Research publications

Publication of research results is crucial, as mercury in rice systems is likely to become more of a regulatory issue. Peer reviewed papers are critical in guiding scientifically based regulation.

While rice systems may be a source of mercury, loads from rice fields are small. Furthermore, most methylmercury leaves rice fields during the winter fallow period. If necessary, the alternate wetting and drying (AWD) practice of rice irrigation during the growing season could reduce loads.

Several papers have been published on this work, including The Contribution of Rice Agriculture to Methylmercury in Surface Waters: A Review of Data from the Sacramento Valley, California in the Journal of Environmental Quality, and another in the Soil Science Society of America Journal, titled Alternate Wetting and Drying Decreases Methylmercury in Flooded Rice (Oryza sativa) Systems. A final paper has been submitted to the Journal of Environmental Quality: Methylmercury Dynamics in Upper Sacramento Valley Rice Fields with Low Background Soil Mercury Levels.

Methylmercury quantification

An important goal for 2017 research was to begin quantifying methylmercury in filtered and particulate water samples going into and out of rice fields.

The current regulatory focus on methylmercury is based on unfiltered water samples. However, much of the methylmercury is likely to be bound in suspended sediment. This methylmercury may be less bioavailable than that which is dissolved in water. From an ecosystem standpoint, dissolved methylmercury is a better indicator of ecosystem health.

With this in mind, a new area of research began evaluating in-field methylmercury concentrations from filtered samples, while also quantifying the filtered methylmercury concentrations in field flood water and tailwater. Commercial fields have been identified to determine whether higher levels of methylmercury in irrigation water result in higher concentrations in field flood water and tailwater. Two pair of rice fields in this work receive fresh irrigation water and the other pair of rice fields will receive recycled irrigation water.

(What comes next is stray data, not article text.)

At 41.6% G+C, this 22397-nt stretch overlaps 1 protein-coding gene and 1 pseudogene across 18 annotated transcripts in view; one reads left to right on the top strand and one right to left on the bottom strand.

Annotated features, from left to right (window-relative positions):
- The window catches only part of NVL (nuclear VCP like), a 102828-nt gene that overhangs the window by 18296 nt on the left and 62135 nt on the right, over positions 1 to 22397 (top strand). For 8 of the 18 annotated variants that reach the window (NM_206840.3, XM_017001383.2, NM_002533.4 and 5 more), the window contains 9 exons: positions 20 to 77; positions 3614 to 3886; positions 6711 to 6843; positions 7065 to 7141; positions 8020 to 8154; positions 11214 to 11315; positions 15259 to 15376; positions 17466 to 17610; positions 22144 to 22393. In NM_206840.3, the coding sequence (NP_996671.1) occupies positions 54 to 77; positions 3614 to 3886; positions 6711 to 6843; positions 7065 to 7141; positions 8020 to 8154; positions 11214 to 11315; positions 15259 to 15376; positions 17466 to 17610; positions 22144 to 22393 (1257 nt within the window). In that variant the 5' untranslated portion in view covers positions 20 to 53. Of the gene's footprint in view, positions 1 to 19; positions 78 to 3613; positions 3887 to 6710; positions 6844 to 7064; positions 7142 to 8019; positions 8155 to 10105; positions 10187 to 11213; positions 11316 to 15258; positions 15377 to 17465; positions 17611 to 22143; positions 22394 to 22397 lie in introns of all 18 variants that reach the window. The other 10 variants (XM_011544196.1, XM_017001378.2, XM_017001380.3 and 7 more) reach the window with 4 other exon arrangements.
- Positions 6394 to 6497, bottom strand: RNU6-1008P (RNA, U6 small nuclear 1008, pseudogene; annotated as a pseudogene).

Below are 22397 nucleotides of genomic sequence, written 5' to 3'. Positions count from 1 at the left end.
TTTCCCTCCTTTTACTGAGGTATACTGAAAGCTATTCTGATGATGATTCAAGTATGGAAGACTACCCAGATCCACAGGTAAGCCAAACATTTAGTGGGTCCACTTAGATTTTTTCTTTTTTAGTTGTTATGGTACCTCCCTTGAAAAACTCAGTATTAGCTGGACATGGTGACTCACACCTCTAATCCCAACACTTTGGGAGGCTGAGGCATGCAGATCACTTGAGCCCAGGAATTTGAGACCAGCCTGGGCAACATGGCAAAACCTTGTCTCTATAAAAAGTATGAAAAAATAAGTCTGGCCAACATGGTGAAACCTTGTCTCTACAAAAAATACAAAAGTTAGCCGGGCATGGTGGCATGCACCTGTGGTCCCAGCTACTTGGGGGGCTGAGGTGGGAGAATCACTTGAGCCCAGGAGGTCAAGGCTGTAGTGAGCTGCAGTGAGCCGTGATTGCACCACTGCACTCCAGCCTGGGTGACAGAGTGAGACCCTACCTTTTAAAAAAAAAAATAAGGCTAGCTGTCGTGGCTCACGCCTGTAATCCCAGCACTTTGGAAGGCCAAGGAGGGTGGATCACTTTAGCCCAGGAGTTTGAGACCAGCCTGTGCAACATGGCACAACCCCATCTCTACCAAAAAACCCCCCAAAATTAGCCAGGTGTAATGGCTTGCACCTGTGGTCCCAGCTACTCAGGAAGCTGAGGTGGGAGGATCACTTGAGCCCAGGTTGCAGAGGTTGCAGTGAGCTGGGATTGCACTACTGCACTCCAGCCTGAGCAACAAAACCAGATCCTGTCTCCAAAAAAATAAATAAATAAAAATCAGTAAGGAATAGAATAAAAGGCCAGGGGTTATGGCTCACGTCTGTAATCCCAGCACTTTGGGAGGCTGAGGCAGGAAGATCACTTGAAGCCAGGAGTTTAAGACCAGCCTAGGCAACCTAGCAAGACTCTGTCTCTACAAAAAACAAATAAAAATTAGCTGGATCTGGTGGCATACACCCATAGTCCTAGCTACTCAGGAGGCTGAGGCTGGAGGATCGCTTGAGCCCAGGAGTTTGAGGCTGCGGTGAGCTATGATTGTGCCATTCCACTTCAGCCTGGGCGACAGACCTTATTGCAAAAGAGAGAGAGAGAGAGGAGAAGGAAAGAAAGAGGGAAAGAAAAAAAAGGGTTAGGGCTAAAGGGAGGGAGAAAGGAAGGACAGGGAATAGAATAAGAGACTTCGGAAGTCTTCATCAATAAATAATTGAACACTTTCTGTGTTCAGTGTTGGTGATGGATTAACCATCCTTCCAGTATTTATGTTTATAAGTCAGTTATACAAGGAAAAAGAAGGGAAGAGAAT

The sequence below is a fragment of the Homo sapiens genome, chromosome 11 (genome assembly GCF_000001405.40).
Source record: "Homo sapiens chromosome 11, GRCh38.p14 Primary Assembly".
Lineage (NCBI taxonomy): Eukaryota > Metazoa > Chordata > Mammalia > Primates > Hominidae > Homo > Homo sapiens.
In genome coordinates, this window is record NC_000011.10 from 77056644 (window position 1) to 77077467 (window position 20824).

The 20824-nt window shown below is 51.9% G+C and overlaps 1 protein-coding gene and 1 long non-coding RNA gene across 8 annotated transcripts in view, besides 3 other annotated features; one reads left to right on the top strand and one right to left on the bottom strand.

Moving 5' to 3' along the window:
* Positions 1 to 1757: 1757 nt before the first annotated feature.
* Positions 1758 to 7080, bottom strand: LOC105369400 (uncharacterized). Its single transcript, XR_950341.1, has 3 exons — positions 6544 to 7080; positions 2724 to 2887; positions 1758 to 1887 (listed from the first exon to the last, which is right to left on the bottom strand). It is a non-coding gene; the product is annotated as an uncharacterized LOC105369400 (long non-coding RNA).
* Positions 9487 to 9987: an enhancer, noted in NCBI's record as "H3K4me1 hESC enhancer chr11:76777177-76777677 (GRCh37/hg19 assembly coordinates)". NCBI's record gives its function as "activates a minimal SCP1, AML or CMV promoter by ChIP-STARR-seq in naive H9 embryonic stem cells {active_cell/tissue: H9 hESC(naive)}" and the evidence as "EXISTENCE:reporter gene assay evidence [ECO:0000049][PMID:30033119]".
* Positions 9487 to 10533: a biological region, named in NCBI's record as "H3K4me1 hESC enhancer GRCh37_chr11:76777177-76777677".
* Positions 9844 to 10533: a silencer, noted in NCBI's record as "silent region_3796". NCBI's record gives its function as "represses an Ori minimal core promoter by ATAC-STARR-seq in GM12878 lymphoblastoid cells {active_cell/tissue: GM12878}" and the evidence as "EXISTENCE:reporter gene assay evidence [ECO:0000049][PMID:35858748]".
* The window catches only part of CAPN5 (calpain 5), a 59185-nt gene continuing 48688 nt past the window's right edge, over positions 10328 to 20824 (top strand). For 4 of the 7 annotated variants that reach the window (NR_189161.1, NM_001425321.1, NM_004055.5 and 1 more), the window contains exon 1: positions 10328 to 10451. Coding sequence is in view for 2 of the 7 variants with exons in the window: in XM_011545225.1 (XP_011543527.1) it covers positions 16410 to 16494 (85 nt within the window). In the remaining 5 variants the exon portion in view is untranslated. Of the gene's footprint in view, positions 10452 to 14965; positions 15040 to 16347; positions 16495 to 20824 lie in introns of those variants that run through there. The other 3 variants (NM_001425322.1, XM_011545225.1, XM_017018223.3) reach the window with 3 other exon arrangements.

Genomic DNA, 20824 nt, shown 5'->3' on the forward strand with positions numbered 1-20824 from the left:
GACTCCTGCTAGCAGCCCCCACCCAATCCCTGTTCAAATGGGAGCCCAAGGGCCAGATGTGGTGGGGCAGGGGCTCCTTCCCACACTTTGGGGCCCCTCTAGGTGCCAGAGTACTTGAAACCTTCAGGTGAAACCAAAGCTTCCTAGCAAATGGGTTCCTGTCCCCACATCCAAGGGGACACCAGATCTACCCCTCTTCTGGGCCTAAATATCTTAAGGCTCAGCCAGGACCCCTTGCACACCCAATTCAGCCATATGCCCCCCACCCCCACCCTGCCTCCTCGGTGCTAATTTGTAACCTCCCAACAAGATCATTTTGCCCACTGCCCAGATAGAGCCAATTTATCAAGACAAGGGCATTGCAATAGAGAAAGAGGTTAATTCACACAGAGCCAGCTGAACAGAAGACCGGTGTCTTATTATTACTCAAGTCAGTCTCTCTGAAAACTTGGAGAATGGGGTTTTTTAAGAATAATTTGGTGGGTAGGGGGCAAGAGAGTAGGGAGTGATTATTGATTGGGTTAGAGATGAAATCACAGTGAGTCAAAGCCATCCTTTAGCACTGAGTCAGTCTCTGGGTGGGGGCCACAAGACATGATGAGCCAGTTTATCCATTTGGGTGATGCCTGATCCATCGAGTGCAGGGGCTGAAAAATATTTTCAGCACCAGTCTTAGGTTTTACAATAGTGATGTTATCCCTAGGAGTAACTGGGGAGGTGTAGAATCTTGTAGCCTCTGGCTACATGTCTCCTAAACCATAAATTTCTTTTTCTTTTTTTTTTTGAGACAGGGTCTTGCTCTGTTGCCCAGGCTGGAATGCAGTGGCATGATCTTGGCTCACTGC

Samples will be taken from six commercial rice fields during the fallow 2017-18 period and during the 2018 growing season. The fields are located in Butte, Colusa, and Yolo counties. These fields are representative of major rice growing areas, had rice grown on them the previous season, and kept straw on the flooded field during the winter.

From these fields, samples will be taken from the water inlet, the field, and the outlet to determine methylmercury concentrations and loads in filtered and unfiltered water samples. Soil samples will be taken during the flooded period each season. Grain will be sampled in each field to determine methylmercury and mercury concentrations.

The inlets and outlets are set up with monitoring equipment to measure water flow rate throughout the year. The equipment is unobtrusive, so growers will be able to manage their fields as usual.

Water samples will be collected three times during the growing season and three times during winter fallow. Samples will be collected near the beginning, middle, and end of each season.